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The audacity of nope: Populism makes democracy less democratic, not more

By Reg Whitaker

In North America populism is all the rage. In the United States, activists under the banner of the “Tea Party” are storming the Republican Party. Rabid right-wing TV ranter Glenn Beck poses as the tribune of the people.

Canadian politicians and commentators are less inclined to act as hysterical drama queens, but we are not immune to the appeal of populism. This is especially the case in British Columbia, where populist frenzies can suddenly flare like the forest fires that consumed parts of the B.C. interior in the summer of 2010. Just as the fires were fuelled by the prior infestation of the pine beetle that has turned forests into kindling, populist rage feeds on a political system already hollowed out by undemocratic politicians.

Like American populism, the B.C. variety is a taxpayer revolt, in this case opposition to the Harmonized Sales Tax (HST). Economists have been virtually unanimous in arguing that the HST makes economic sense. They could have saved their breath. The public was in no mood to listen to academics. Nobody likes a tax increase, but anti-HST feelings soon went beyond the usual grumbling: they now threaten to overturn not only the HST but also the Liberal government that brought in the HST. They have already claimed the career of three-term Premier Gordon Campbell.

Driving the populist wave was anger at the antidemocratic attitude of the Liberal government, which had campaigned for reelection in 2009 without a hint of an impending HST decision, and then dropped the bombshell in the immediate aftermath of winning another majority. Arrogantly assuming that voters’ attention span fell short of the next election in 2013, they thought they could get away with it. Bad plan.

The HST saga is a tale of two provinces. Ontario made the decision first. There has been taxpayer grumbling in Ontario, but little more. Ontario anger will have to be saved for the next provincial election.

B.C. is a different story. In keeping with its populist political culture, B.C. has a unique Recall and Initiative Act, NDP legislation from the 1990s. An initiative petition to stop the HST was launched by the discredited former Social Credit Premier Bill Vander Zalm and other right-wing antitax crusaders, joined hand in hand by NDP leader Carole James and pro-NDP journalist Bill Tieleman.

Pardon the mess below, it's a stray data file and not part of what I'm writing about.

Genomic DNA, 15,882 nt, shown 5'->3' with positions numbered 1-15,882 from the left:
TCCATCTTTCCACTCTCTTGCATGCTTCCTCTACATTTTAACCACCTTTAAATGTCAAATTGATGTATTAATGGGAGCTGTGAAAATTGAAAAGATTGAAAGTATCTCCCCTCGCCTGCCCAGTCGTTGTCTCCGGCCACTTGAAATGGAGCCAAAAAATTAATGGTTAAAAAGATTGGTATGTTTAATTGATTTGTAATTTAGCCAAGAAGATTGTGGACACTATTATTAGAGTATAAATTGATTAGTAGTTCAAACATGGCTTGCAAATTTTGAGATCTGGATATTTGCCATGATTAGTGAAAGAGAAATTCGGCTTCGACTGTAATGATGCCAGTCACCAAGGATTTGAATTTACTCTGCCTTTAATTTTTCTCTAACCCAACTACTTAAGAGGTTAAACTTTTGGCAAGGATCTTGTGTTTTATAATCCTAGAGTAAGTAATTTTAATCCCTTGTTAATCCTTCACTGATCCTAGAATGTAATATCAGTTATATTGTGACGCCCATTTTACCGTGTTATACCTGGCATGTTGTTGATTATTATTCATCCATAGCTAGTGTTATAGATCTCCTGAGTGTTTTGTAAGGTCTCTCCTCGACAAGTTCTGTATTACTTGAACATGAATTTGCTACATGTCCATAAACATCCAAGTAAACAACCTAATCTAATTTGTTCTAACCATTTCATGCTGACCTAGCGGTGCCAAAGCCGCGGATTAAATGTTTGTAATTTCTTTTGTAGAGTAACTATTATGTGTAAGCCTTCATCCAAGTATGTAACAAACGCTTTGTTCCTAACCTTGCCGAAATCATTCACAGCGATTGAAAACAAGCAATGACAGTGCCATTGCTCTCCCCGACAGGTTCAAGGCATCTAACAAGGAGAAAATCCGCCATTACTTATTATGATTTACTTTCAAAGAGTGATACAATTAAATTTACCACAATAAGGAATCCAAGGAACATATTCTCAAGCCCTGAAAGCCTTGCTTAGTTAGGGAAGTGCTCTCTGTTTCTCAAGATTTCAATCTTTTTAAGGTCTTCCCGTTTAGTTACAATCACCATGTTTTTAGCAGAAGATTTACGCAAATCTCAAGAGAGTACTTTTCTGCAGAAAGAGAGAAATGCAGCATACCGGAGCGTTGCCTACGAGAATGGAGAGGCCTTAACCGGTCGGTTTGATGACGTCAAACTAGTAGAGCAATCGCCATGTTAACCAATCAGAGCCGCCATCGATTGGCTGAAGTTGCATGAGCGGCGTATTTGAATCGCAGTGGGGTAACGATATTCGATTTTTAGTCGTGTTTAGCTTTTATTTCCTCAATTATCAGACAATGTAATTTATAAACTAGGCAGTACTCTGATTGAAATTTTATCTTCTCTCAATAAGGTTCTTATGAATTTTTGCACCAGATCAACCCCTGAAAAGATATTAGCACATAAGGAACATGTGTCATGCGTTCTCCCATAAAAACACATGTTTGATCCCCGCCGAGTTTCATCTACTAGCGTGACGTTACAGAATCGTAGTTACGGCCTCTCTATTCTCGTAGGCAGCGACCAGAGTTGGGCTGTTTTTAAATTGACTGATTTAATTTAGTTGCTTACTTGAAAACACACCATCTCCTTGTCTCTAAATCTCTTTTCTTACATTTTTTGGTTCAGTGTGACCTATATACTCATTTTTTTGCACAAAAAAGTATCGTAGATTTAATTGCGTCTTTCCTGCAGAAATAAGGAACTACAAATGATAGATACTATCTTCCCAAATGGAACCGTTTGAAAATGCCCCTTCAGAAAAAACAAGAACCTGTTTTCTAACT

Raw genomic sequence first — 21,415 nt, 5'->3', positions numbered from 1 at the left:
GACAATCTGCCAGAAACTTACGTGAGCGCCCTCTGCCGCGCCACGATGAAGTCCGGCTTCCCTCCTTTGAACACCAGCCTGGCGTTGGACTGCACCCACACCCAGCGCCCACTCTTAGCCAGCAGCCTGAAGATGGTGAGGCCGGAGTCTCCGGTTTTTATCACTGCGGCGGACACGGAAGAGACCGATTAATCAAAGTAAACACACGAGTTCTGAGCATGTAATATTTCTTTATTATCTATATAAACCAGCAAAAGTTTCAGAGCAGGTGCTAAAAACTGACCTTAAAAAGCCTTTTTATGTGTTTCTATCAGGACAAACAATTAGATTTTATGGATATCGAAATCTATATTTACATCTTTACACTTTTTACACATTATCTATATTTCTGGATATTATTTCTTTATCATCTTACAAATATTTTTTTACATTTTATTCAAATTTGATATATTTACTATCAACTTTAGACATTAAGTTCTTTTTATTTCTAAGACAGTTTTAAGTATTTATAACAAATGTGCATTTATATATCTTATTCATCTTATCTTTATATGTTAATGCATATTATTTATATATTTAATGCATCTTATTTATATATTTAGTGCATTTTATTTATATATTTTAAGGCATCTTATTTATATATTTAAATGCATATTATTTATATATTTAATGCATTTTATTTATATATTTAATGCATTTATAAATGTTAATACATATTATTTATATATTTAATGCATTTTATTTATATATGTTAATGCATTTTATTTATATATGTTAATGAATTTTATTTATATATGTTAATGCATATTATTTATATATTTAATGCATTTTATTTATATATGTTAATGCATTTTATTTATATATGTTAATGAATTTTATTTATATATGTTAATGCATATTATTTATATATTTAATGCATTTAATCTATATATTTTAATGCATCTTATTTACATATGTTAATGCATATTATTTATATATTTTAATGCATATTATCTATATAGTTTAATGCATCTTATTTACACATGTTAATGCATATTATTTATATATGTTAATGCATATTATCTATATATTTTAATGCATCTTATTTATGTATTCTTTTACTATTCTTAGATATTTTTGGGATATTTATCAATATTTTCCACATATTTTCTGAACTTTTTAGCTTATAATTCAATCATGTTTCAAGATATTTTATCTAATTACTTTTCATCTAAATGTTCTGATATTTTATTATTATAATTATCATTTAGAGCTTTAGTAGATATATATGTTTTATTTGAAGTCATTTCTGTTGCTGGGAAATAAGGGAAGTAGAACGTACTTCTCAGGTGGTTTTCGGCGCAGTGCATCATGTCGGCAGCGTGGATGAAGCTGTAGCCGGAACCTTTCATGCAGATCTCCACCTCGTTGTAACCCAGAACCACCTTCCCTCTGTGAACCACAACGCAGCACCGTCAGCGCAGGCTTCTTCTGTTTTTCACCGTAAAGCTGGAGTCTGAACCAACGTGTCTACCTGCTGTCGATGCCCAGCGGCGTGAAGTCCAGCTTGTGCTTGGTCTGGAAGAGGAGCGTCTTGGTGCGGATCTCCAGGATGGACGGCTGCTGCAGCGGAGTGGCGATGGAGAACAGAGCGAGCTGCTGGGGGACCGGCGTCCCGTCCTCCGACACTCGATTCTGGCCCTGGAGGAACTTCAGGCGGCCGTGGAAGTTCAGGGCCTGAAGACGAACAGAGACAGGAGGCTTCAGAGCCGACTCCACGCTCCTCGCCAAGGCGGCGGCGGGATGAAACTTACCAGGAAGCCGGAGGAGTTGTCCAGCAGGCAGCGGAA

Despite, or perhaps because of, such strange bedfellows, the petition easily amassed sufficient names in every constituency. As a result, a provincewide referendum on Vander Zalm’s proposed “HST Extinguishment Act” will be held in September 2011. Premier Campbell quickly announced that his government would accept a simple majority of votes cast as the trigger to dump the tax, thereby hoping to avoid the other, nuclear, option threatened by the anti-HST campaigners: “total recall” of the entire Liberal government (Total Recall is the title of a 1990 movie starring Arnold Schwarzenegger, who 13 years later became Governor of California in a campaign recalling a recently elected governor). B.C. legislation permits petitions to recall sitting members of the legislature, and while no recall attempt has yet succeeded, there is no precedent for the heat of the present populist backlash.

The prospect of an impending vote on the HST represents a public policy disaster for the province. Uncertainty over the fate of a key tax for business can only harm the economic climate, and if, as is likely, the HST is dumped, the ramifications will be worse. Reversing the HST, which is a joint federal-provincial program, would involve negotiations with Ottawa, and B.C. would have to return $1.6 billion the federal government kicked in as a sweetener. It would also have to restore its provincial sales tax and reconstitute the bureaucracy to administer it (which was absorbed into Revenue Canada when the HST replaced the PST). It would be a major-league mess. Campbell desperately announced a 15 per cent cut in provincial income tax, but when that failed to improve his dismal approval ratings (9 per cent!) he abruptly resigned and called for a leadership convention.

Whatever happens, B.C. has shown eagerness to go down the road of California, where public policy may be determined by referenda and initiatives, and elected officials can be recalled by an aroused electorate. The prospect of the “Californication” of B.C. is one that should chill not just British Columbians but all Canadians. It is universally acknowledged that California is a failed state with collapsed finances, disintegrating educational and health institutions and dysfunctional politics.